Skookum dolls – Souvenirs of the old West

Skookum Doll FaceThere was  a red-faced woman doll secreted away in a family trunk for years. Once I took the doll to school for show and tell. I think we were studying the American West.  The doll was a souvenir item purchased on one my family member’s trips, probably before the 1940’s. She was fondly known as the “Indian Doll.”

The doll, wrapped in a trade blanket, had sharp black eyes looking warily right. Her baby, peeking out from her blanket on her back,  had a cherubic happy face. But I knew nothing about these dolls until I came across a collector at Toadlena Trading Post in New Mexico.  Linda  Larouche had a marvelous collection of Skookum dolls, among other things, and thus began my education.

Skookum Doll History
Mary McAboy, of Missoula, Montana,  first started making Skookum dolls in 1913 and received a patent for them in 1914.They were sold to the tourists at trading posts in the Western United States. Skookum dolls are not made by Native Americans. They are a tourist trade item and, nowadays, highly collectible.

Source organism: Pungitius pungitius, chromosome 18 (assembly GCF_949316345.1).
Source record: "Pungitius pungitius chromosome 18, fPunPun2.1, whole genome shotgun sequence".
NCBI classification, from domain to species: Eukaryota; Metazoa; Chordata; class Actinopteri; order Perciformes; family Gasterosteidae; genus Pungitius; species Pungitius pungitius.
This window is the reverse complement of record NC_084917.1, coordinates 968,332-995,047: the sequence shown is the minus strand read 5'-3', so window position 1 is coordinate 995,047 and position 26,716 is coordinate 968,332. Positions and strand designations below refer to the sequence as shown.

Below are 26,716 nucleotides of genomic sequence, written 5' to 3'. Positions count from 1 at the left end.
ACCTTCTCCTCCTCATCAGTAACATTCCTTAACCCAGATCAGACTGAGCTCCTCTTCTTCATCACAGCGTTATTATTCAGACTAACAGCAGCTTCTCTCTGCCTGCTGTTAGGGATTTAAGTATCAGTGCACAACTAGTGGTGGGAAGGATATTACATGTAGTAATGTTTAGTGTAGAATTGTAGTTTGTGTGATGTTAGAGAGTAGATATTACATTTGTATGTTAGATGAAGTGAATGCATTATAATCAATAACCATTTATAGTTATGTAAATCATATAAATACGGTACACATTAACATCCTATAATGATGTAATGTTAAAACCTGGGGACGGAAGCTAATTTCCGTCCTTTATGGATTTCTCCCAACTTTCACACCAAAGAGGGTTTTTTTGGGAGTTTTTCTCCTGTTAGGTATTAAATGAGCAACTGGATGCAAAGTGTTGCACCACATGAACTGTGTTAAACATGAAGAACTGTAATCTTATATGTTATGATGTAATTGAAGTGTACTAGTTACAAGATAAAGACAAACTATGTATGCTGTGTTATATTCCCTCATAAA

Skookum dolls reflected Mary’s understanding of the local Native culture. (Histories describe the culture as Siwash, but more research shows that Siwash is actually a very derogatory term.)  

A paper label with the words, Skookum  (Bully Good) Indian, was placed on the foot of each doll. Skookum is slang in the Pacific Northwest for “good” or “excellent.”Skookum Doll

Mary’s first dolls were made with apple heads. She dressed them how she envisioned Native Americans would dress with calico dresses, trade blankets and long hair. She probably admired them and thought they were “Skookum.”

Finding Skookum Dolls Today
You’ll probably find a Skookum doll on eBay. But do your research so you know a bit more about them before bidding.  A great site for information, and to find dolls, is The Skookum News, edited by Linda Larouche.

Skookum DollSouvenirs
You never know what will become of your travel souvenirs as you pass them along to your children and grandchildren. You never know which souvenirs will become collectible. Do you have a Fred Harvey bracelet or a Skookum doll in your trunk? If so, you have a great souvenir of the early tourist trade in the West.

 Photo Credit: Elizabeth R. Rose



  1. I have a Skookum Native American Indian Doll it stands 3 foot tall with baby.It belong to my great grandmother and then my grandmother and then my mother, now I have it and if I was to give it to my daughter it will have been in our family for 5 Generations. Would someone please help me with it please of what it’s worth. Thankyou Cathy